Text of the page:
Etruscan Pottery


Etruscan pottery, produced over five centuries, was nothing if not varied. Indigenous wares such as the glossy black bucchero were made alongside red- and black-figure pottery imitating, yet modifying those produced in the Greek world. Geometric, floral, figure, and narrative decorations were appreciated and adapted from the Near East and Ionia, with even foreign potters and artists themselves settling in the cities of Etruria, such was the demand from the Etruscans for fine pottery for everyday use, at special banquets, and as offerings to their gods and dead. Pottery was also the material of choice for figure sculpture, best seen on the lids of large funerary urns, and as decoration for buildings in the form of statues and decorative plaques. Besides what they have left us of their own work, the Etruscans, great collectors of fine pottery that they were, have secured for posterity some of the finest Greek vases ever made and which now star in the collections of museums worldwide.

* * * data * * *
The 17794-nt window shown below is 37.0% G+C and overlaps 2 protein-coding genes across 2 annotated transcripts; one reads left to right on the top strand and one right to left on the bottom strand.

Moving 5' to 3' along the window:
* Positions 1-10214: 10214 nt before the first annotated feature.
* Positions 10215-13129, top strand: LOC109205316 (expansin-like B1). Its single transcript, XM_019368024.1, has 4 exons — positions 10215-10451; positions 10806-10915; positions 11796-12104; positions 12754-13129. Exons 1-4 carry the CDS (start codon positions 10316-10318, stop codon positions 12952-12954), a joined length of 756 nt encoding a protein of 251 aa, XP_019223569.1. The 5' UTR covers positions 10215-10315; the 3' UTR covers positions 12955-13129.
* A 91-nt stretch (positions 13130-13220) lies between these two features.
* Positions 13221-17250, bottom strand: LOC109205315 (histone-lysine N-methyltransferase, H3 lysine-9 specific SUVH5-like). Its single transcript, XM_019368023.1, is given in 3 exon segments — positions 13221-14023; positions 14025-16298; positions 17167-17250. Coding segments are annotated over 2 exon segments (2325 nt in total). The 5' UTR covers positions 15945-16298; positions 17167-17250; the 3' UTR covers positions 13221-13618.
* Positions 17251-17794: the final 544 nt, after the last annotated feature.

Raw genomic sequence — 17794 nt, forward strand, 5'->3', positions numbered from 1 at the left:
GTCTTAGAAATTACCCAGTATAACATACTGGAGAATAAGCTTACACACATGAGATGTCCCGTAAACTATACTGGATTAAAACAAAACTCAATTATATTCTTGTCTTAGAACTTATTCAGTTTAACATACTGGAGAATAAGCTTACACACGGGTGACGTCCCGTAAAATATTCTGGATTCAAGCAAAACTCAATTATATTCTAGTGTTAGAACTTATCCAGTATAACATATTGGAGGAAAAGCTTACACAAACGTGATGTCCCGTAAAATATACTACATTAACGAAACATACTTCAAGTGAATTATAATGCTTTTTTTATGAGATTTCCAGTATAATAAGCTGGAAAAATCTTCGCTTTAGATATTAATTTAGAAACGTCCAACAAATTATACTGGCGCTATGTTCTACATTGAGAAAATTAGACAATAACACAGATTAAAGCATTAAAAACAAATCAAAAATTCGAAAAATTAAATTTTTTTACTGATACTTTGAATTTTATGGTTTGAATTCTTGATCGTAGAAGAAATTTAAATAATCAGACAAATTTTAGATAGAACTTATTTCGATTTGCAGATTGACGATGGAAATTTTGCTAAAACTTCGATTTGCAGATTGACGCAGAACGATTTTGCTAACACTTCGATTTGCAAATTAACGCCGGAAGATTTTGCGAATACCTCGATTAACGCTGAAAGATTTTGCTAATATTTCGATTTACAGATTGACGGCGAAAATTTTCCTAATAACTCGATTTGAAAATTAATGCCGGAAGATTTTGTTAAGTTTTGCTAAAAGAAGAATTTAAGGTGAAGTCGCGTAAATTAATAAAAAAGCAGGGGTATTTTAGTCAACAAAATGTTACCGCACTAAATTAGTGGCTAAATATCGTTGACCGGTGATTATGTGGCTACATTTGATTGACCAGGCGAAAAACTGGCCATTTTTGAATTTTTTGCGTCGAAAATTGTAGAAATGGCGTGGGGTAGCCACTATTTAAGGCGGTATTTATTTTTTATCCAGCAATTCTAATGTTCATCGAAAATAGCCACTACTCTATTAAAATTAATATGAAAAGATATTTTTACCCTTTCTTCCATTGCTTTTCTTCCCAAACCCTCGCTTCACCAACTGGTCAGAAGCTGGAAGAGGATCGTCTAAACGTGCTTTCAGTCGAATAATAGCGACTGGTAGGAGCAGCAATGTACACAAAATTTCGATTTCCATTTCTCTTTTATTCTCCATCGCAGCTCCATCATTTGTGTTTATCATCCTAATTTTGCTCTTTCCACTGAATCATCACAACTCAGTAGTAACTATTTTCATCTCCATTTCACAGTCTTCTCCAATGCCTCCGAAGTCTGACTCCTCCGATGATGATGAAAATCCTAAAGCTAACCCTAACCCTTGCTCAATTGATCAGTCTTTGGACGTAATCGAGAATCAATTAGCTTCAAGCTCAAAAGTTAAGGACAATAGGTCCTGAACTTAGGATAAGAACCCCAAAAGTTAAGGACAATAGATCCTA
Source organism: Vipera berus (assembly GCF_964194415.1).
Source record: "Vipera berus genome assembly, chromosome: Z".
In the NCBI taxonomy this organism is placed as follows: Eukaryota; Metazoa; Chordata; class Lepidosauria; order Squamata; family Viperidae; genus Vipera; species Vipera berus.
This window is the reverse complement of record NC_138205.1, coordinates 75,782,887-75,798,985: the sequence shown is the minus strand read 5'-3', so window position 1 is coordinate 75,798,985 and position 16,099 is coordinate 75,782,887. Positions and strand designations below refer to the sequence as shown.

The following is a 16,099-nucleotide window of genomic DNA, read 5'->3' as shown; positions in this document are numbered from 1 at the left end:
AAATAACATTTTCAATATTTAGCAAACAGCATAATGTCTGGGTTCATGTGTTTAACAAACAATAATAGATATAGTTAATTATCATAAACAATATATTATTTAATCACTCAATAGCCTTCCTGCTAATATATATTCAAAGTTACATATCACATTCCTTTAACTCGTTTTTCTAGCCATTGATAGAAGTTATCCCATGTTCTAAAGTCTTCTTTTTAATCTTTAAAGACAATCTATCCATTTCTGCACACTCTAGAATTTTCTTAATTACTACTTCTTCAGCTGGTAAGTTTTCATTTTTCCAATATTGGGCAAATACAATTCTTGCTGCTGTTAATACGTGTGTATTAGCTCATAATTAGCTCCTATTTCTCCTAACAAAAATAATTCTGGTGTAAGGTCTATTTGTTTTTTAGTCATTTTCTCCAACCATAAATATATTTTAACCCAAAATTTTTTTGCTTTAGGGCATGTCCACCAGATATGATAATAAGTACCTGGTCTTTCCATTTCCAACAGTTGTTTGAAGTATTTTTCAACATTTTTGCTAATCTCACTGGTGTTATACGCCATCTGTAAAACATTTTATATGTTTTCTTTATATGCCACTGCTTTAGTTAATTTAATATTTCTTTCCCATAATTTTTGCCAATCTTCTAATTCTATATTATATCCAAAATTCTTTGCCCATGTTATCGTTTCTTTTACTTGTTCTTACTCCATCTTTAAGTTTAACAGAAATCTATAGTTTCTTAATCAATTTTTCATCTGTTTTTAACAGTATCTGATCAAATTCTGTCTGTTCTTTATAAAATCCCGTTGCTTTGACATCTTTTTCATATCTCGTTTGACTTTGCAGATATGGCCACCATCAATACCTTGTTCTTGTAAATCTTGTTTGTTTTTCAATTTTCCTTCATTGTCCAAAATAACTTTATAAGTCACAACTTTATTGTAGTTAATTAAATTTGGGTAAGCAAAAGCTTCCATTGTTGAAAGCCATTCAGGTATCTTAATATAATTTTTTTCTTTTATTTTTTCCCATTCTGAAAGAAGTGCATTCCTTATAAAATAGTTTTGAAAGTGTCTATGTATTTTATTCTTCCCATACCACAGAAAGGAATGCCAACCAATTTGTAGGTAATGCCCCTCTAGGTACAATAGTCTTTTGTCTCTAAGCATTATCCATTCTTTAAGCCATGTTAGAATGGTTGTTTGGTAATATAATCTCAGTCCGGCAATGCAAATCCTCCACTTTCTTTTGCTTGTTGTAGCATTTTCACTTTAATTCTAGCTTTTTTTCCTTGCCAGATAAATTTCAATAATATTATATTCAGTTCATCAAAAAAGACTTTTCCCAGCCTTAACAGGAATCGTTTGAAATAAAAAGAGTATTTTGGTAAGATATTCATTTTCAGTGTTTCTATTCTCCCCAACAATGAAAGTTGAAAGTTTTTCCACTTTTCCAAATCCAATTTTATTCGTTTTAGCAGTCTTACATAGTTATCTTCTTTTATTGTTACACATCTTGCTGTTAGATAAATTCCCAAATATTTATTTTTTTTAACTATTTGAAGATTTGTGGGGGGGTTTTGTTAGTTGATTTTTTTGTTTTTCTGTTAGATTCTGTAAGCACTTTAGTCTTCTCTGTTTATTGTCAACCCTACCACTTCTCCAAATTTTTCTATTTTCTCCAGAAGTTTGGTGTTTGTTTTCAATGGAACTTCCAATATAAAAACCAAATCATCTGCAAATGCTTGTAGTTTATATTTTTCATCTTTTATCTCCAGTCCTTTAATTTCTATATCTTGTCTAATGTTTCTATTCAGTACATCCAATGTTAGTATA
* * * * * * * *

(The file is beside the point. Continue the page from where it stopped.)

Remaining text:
More about: Etruscan Pottery


  • 675 BCE
    First instances of Etruscan bucchero wares are found at Cerveteri.
  • 675 BCE - 626 BCE
    Fine bucchero pottery style in Etruria.
  • 625 BCE - 575 BCE
    Transitional bucchero pottery style in Etruria.
  • 575 BCE - 480 BCE
    Heavy bucchero pottery style in Etruria.
  • c. 510 BCE
    The Etruscan Portonaccio Temple is constructed at Veii.